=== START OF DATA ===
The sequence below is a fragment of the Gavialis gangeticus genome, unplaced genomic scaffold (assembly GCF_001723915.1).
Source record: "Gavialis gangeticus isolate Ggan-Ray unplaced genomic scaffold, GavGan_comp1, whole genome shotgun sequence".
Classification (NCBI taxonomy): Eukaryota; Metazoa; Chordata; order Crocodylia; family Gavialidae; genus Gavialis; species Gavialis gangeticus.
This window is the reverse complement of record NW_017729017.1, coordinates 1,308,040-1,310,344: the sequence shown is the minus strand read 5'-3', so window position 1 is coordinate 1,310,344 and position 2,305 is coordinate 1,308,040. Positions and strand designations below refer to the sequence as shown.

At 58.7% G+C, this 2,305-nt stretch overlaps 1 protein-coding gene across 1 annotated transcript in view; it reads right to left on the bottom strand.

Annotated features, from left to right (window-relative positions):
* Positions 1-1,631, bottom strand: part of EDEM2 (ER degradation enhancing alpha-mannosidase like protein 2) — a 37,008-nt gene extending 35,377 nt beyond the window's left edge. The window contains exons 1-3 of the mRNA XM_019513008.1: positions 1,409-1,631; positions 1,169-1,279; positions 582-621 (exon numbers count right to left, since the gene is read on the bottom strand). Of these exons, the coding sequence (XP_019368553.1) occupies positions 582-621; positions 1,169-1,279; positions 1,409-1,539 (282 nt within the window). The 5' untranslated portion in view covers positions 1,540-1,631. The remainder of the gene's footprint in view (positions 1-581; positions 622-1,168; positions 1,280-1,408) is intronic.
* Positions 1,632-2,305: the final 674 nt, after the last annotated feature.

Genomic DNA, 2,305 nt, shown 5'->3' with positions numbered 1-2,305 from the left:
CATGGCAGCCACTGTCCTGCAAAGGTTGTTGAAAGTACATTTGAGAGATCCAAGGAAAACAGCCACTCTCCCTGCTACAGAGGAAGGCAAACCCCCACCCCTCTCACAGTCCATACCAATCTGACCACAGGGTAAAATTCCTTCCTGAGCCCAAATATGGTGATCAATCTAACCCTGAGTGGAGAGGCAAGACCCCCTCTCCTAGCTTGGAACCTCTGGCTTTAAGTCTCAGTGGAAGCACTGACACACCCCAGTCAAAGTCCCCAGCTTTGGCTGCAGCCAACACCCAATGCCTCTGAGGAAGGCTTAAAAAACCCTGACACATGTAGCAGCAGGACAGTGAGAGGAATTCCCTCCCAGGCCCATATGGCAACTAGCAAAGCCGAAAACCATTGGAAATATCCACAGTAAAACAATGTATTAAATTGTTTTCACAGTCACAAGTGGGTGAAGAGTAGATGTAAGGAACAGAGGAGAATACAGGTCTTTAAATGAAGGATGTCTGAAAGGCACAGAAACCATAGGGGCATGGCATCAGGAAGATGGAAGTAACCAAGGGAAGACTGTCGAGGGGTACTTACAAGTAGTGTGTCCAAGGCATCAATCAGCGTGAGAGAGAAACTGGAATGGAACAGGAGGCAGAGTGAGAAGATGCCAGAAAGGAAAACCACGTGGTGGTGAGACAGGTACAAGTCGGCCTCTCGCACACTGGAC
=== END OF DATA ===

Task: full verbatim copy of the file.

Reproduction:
The sequence below is a fragment of the Gavialis gangeticus genome, unplaced genomic scaffold (assembly GCF_001723915.1).
Source record: "Gavialis gangeticus isolate Ggan-Ray unplaced genomic scaffold, GavGan_comp1, whole genome shotgun sequence".
Classification (NCBI taxonomy): Eukaryota; Metazoa; Chordata; order Crocodylia; family Gavialidae; genus Gavialis; species Gavialis gangeticus.
This window is the reverse complement of record NW_017729017.1, coordinates 1,308,040-1,310,344: the sequence shown is the minus strand read 5'-3', so window position 1 is coordinate 1,310,344 and position 2,305 is coordinate 1,308,040. Positions and strand designations below refer to the sequence as shown.

At 58.7% G+C, this 2,305-nt stretch overlaps 1 protein-coding gene across 1 annotated transcript in view; it reads right to left on the bottom strand.

Annotated features, from left to right (window-relative positions):
* Positions 1-1,631, bottom strand: part of EDEM2 (ER degradation enhancing alpha-mannosidase like protein 2) — a 37,008-nt gene extending 35,377 nt beyond the window's left edge. The window contains exons 1-3 of the mRNA XM_019513008.1: positions 1,409-1,631; positions 1,169-1,279; positions 582-621 (exon numbers count right to left, since the gene is read on the bottom strand). Of these exons, the coding sequence (XP_019368553.1) occupies positions 582-621; positions 1,169-1,279; positions 1,409-1,539 (282 nt within the window). The 5' untranslated portion in view covers positions 1,540-1,631. The remainder of the gene's footprint in view (positions 1-581; positions 622-1,168; positions 1,280-1,408) is intronic.
* Positions 1,632-2,305: the final 674 nt, after the last annotated feature.

Genomic DNA, 2,305 nt, shown 5'->3' with positions numbered 1-2,305 from the left:
CATGGCAGCCACTGTCCTGCAAAGGTTGTTGAAAGTACATTTGAGAGATCCAAGGAAAACAGCCACTCTCCCTGCTACAGAGGAAGGCAAACCCCCACCCCTCTCACAGTCCATACCAATCTGACCACAGGGTAAAATTCCTTCCTGAGCCCAAATATGGTGATCAATCTAACCCTGAGTGGAGAGGCAAGACCCCCTCTCCTAGCTTGGAACCTCTGGCTTTAAGTCTCAGTGGAAGCACTGACACACCCCAGTCAAAGTCCCCAGCTTTGGCTGCAGCCAACACCCAATGCCTCTGAGGAAGGCTTAAAAAACCCTGACACATGTAGCAGCAGGACAGTGAGAGGAATTCCCTCCCAGGCCCATATGGCAACTAGCAAAGCCGAAAACCATTGGAAATATCCACAGTAAAACAATGTATTAAATTGTTTTCACAGTCACAAGTGGGTGAAGAGTAGATGTAAGGAACAGAGGAGAATACAGGTCTTTAAATGAAGGATGTCTGAAAGGCACAGAAACCATAGGGGCATGGCATCAGGAAGATGGAAGTAACCAAGGGAAGACTGTCGAGGGGTACTTACAAGTAGTGTGTCCAAGGCATCAATCAGCGTGAGAGAGAAACTGGAATGGAACAGGAGGCAGAGTGAGAAGATGCCAGAAAGGAAAACCACGTGGTGGTGAGACAGGTACAAGTCGGCCTCTCGCACACTGGAC